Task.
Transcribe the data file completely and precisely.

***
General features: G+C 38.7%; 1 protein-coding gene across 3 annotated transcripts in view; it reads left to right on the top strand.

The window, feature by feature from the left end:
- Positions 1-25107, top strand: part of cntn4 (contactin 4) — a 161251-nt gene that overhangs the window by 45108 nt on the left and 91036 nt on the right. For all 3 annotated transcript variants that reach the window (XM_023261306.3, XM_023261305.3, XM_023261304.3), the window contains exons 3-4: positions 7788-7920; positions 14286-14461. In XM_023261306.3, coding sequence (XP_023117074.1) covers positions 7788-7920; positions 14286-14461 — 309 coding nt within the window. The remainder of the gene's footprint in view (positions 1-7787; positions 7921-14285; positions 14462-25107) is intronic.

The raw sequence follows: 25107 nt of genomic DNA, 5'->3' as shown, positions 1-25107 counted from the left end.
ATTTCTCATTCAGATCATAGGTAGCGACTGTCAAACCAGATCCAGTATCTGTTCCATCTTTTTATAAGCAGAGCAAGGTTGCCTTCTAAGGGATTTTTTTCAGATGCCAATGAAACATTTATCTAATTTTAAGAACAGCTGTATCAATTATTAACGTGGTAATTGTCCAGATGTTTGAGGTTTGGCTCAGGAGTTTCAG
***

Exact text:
General features: G+C 38.7%; 1 protein-coding gene across 3 annotated transcripts in view; it reads left to right on the top strand.

The window, feature by feature from the left end:
- Positions 1-25107, top strand: part of cntn4 (contactin 4) — a 161251-nt gene that overhangs the window by 45108 nt on the left and 91036 nt on the right. For all 3 annotated transcript variants that reach the window (XM_023261306.3, XM_023261305.3, XM_023261304.3), the window contains exons 3-4: positions 7788-7920; positions 14286-14461. In XM_023261306.3, coding sequence (XP_023117074.1) covers positions 7788-7920; positions 14286-14461 — 309 coding nt within the window. The remainder of the gene's footprint in view (positions 1-7787; positions 7921-14285; positions 14462-25107) is intronic.

The raw sequence follows: 25107 nt of genomic DNA, 5'->3' as shown, positions 1-25107 counted from the left end.
ATTTCTCATTCAGATCATAGGTAGCGACTGTCAAACCAGATCCAGTATCTGTTCCATCTTTTTATAAGCAGAGCAAGGTTGCCTTCTAAGGGATTTTTTTCAGATGCCAATGAAACATTTATCTAATTTTAAGAACAGCTGTATCAATTATTAACGTGGTAATTGTCCAGATGTTTGAGGTTTGGCTCAGGAGTTTCAG